He who speaks last fares well
May 7, 2004
Here is a tale of two fatal police shootings.
Both involve unarmed victims. Both officers are white, both victims black.
In both cases, attorney Stuart London took the unusual step of allowing them to testify before grand juries.
The first grand jury, in Brooklyn, impaneled just weeks after the shooting, voted not to indict Officer Richard Neri in the fatal shooting of Timothy Stansbury, 19.
The second, sitting now in Manhattan, must decide whether Officer Bryan Conroy, while in plain clothes during an undercover raid at a Chelsea warehouse, was justified in drawing his gun as he pursued, then fatally shot, Ousmane Zongo, an unarmed African artisan.
As a person familiar with that case put it, "When do questionable police tactics become criminality?"
London, a former Bronx prosecutor, has succeeded his partner, Stephen Worth, as the Patrolmen's Benevolent Association's principal criminal attorney. He says he has been given carte blanche in defending his clients by a union that no longer countenances secret meetings in station house parking lots or basements.
Such meetings - as in the 46th Precinct parking lot before the trial of former Bronx officer Frank Livoti, who was convicted in the choke-death of Anthony Baez; or in the basement of the 70th Precinct station house in Brooklyn before the trial of Justin Volpe in the Abner Louima brutality case - were regarded as venues for the cops to get their stories straight.
Neri told the grand jury he was startled when Stansbury burst through a rooftop door of the Louis Armstrong housing project. "He came across as a compassionate, likable police officer just doing his job," London said.
It helped Neri that he was one of the last witnesses called. This meant he had the final word and his testimony was not subject to contradictions by other witnesses.
In fact, the final witness - an NYPD training officer - appeared to support him, testifying it was standard procedure for officers to draw their guns on housing patrols.
This week, Conroy spent two days testifying before a grand jury. But he was among the first to testify. And this being an election year, all the players, including Manhattan District Attorney Robert Morgenthau, who waited a year to convene the grand jury, are under the spotlight.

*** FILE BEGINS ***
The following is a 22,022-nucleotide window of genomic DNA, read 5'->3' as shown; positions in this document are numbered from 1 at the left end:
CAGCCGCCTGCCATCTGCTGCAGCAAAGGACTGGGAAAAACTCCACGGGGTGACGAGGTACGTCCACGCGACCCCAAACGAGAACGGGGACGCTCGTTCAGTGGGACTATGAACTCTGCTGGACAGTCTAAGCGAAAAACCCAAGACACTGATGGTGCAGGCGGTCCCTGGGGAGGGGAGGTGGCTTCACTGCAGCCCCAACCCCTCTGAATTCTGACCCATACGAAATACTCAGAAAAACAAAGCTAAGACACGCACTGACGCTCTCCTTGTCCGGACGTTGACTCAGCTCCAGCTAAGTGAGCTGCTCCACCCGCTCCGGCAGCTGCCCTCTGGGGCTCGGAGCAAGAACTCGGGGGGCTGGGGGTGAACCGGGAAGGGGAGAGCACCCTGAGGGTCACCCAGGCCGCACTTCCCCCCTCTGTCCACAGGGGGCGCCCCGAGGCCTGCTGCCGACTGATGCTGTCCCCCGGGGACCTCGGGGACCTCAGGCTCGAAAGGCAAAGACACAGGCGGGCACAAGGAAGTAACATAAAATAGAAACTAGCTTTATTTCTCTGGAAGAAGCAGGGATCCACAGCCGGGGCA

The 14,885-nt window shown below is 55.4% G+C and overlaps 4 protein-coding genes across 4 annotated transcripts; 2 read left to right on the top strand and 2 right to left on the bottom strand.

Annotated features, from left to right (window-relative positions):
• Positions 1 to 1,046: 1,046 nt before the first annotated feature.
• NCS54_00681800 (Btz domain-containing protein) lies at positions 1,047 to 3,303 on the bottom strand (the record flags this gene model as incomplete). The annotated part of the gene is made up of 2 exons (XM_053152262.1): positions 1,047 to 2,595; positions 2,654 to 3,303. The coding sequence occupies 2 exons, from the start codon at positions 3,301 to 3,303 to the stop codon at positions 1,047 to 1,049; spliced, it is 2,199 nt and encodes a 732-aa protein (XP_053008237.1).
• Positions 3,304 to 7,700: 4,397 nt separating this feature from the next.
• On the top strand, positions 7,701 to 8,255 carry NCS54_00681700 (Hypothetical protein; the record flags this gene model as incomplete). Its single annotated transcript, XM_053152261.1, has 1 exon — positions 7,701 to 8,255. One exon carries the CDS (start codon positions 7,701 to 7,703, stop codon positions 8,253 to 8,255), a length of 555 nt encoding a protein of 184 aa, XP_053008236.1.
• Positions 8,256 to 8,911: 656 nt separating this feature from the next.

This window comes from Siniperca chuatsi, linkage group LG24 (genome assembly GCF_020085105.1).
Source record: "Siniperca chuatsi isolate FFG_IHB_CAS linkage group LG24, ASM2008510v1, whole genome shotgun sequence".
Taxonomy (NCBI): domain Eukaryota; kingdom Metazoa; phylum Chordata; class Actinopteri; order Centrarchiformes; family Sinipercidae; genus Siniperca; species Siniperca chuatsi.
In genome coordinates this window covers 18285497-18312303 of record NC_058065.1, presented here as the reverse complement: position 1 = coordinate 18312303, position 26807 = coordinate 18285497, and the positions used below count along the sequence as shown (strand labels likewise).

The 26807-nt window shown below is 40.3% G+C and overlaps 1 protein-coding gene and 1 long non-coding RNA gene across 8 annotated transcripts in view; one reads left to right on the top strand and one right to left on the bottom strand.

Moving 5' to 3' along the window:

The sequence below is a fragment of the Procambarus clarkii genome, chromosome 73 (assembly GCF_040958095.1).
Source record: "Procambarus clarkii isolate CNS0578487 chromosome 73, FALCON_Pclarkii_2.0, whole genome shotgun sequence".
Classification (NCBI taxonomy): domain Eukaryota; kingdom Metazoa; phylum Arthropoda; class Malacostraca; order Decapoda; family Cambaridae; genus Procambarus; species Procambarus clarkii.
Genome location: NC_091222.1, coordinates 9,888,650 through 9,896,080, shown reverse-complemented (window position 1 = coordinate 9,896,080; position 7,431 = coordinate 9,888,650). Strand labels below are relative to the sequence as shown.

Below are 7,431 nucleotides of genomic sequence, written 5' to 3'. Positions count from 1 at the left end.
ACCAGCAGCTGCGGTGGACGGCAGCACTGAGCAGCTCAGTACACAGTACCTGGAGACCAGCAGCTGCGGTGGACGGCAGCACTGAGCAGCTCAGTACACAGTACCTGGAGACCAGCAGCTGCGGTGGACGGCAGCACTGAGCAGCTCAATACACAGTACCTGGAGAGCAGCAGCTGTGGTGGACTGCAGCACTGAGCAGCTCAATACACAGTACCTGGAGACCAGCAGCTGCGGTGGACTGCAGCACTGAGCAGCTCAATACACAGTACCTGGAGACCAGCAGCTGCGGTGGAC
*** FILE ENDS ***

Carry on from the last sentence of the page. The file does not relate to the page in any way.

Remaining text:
London said Conroy gave a 1 1/2-hour opening statement, then was questioned for two days by prosecutor Armand Durastanti about why he drew his gun on Zongo.
Did Conroy reasonably feel his life or someone else's was in danger? Did he feel Zongo presented a threat to him or to anyone else? These were some of the questions Durastanti asked, London said.
Conroy said one reason he drew his gun was to identify himself as a cop after Zongo failed to halt as Conroy had commanded, London said. He also testified that at one point, a terrified Zongo reached for Conroy's gun and that Conroy reacted by pulling it back, the lawyer said.
A chase ensued through the warehouse, with each of them apparently thinking the other was a robber.
Conroy testified that before he shot Zongo four times at close range, Zongo had lunged for the gun, struck him in the nose and began a life-and-death struggle, London said. At that point, Conroy felt he had no other choice but to shoot, London said.
No justification. Less than 12 hours after Neri shot Stansbury, Police Commissioner Ray Kelly said of that shooting, "There appears to be no justification." His comment drew praise in the newspapers and outrage from the PBA and virtually all the city's law enforcement officials.
So far, Kelly has said nothing about the Zongo shooting.
Welcome back, Charlie. Charlie DeRienzo - whom Kelly is welcoming back from the Port Authority as deputy commissioner for administration - received some more good tidings last week.
His detective son, Donald, was restored to full duty after a year on modified assignment.
Donald and two detective buddies, Anthony Vega and Frank Hopkins, from the Midtown South Precinct, had been found guilty of picking up some female tourists and tooling about town with them in an unmarked radio patrol car.
© 2004 Newsday, Inc. Reprinted with permission.